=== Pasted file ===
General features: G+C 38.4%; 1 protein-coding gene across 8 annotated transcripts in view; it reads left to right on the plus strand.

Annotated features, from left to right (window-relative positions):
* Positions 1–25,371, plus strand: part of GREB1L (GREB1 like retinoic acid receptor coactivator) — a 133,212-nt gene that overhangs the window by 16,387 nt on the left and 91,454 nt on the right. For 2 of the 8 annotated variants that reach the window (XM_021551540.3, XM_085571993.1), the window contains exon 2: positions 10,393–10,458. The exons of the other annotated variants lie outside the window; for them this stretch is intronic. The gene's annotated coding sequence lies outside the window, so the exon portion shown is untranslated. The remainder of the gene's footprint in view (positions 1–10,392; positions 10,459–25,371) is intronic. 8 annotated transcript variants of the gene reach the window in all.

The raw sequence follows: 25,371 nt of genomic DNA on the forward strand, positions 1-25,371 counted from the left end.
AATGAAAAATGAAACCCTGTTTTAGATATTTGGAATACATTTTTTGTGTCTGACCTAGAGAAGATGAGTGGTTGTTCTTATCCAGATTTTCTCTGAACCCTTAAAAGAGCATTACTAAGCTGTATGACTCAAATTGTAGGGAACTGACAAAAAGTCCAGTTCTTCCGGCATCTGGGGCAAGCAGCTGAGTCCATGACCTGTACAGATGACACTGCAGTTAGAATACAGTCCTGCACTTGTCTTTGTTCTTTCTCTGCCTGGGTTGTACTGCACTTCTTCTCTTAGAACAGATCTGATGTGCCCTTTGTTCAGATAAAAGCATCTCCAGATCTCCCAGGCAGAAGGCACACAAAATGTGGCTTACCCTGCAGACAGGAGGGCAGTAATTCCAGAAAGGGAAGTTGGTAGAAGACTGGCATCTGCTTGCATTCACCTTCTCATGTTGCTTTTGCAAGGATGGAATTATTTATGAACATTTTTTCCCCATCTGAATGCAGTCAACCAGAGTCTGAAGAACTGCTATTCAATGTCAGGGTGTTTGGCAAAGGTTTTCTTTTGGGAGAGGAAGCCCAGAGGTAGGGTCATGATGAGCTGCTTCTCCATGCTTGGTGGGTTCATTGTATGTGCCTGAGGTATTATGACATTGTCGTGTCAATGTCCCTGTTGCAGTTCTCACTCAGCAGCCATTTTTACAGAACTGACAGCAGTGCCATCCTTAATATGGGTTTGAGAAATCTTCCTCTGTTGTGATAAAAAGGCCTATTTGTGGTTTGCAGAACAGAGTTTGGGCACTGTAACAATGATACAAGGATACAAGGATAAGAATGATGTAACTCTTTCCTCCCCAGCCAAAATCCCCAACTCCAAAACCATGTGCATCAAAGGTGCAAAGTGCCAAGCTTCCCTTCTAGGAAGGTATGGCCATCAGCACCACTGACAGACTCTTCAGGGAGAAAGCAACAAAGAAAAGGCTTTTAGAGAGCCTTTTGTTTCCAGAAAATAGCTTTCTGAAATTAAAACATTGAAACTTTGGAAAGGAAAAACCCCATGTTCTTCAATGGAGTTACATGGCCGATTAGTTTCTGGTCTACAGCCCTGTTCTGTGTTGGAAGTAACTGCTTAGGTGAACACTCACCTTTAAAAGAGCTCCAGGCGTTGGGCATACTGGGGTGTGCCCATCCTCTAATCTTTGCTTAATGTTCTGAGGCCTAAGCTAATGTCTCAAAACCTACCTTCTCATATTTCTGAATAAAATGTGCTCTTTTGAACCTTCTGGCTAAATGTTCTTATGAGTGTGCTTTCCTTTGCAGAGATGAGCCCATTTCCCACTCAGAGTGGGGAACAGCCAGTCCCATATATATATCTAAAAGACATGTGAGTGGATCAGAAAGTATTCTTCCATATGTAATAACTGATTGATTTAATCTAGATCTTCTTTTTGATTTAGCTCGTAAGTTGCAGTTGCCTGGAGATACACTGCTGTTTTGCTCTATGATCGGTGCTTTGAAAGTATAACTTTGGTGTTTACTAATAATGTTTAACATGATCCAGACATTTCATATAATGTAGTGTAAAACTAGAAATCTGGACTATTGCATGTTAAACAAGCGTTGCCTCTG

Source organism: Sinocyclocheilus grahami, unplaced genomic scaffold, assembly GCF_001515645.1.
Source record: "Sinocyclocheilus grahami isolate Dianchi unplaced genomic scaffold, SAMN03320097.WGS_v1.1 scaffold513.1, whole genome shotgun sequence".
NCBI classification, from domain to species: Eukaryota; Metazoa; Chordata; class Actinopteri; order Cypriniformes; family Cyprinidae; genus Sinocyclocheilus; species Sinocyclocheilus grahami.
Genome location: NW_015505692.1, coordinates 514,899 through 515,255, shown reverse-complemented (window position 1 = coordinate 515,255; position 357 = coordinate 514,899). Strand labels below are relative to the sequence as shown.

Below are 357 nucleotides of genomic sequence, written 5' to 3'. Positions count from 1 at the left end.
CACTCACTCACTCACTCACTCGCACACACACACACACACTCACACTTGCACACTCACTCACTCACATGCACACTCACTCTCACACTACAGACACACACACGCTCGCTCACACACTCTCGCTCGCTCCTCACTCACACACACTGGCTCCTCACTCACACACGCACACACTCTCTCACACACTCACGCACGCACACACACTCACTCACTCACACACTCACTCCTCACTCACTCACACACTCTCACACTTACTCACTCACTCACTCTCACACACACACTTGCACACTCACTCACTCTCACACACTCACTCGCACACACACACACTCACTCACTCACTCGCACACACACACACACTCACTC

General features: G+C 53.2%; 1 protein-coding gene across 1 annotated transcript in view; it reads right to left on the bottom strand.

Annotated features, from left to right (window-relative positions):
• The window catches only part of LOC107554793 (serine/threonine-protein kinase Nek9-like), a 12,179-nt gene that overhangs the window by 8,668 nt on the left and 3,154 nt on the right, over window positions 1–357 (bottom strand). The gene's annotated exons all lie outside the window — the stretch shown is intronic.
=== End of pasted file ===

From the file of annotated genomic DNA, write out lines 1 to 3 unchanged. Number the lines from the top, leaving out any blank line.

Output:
General features: G+C 38.4%; 1 protein-coding gene across 8 annotated transcripts in view; it reads left to right on the plus strand.

Annotated features, from left to right (window-relative positions):
* Positions 1–25,371, plus strand: part of GREB1L (GREB1 like retinoic acid receptor coactivator) — a 133,212-nt gene that overhangs the window by 16,387 nt on the left and 91,454 nt on the right. For 2 of the 8 annotated variants that reach the window (XM_021551540.3, XM_085571993.1), the window contains exon 2: positions 10,393–10,458. The exons of the other annotated variants lie outside the window; for them this stretch is intronic. The gene's annotated coding sequence lies outside the window, so the exon portion shown is untranslated. The remainder of the gene's footprint in view (positions 1–10,392; positions 10,459–25,371) is intronic. 8 annotated transcript variants of the gene reach the window in all.